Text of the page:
The genome sequence of M. maripaludis indicates the presence of membrane-bound A1A0-type ATPases (chimeric ATP synthases) instead of the F1F0-type ATPases found in Bacteria and Eukarya [40, 41]. The catalytic unit of the A1A0-type ATPase is structurally homologous to the V-type ATPase and functionally homologous to the F1F0-type ATPase [42]. But, the membrane-embedded motors in the A1A0-type ATP synthases are exceptional due to their novel functions and structural features [43].

Acetyl-CoA synthesis

M. maripaludis can synthesize acetyl-CoA from either CO2 or acetate [7, 25]. The CO2-based synthesis occurs with the help of carbon monoxide decarbonylase/acetyl-CoA synthase complex (CODH/ACS) [7]. Sequencing studies have confirmed the existence of CODH/ACS in a single cluster (MMP0980-MMP0985) [41]. During the CO2-based synthesis, methyl-THMPT, an intermediate of methanogenesis, contributes the methyl carbon of acetyl-CoA, while the CO generated from the reduction of CO2 in the presence of reduced ferredoxins by CODH, contributes the carboxyl carbon [7]. The acetate-based synthesis is accomplished by AMP-forming acetate CoA ligase (MMP0148, acsA) in M. maripaludis [25]. Shieh et al. [25] showed that M. maripaludis can assimilate up to 60 % of its cellular carbon from exogenous acetate. A sequencing study [41] also showed the presence of ADP-forming acetyl-CoA synthetase gene (MMP0253, acd) in M. maripaludis, which catalyzes acetate formation and ATP synthesis from acetyl CoA, ADP and Pi. However, no literature study has experimentally demonstrated the biosynthesis of free acetate by M. maripaludis.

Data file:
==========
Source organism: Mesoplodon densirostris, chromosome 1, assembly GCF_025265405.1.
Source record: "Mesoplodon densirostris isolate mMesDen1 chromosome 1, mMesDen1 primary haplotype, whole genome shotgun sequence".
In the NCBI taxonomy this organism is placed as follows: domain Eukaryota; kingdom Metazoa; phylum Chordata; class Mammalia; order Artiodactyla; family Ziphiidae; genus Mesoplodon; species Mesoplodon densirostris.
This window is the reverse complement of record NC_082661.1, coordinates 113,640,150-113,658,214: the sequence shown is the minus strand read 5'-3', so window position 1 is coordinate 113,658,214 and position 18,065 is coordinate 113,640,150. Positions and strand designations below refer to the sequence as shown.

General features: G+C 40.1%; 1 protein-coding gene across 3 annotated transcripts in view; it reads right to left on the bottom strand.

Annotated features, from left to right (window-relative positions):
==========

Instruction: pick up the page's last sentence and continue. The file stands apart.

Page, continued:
Pyruvate synthesis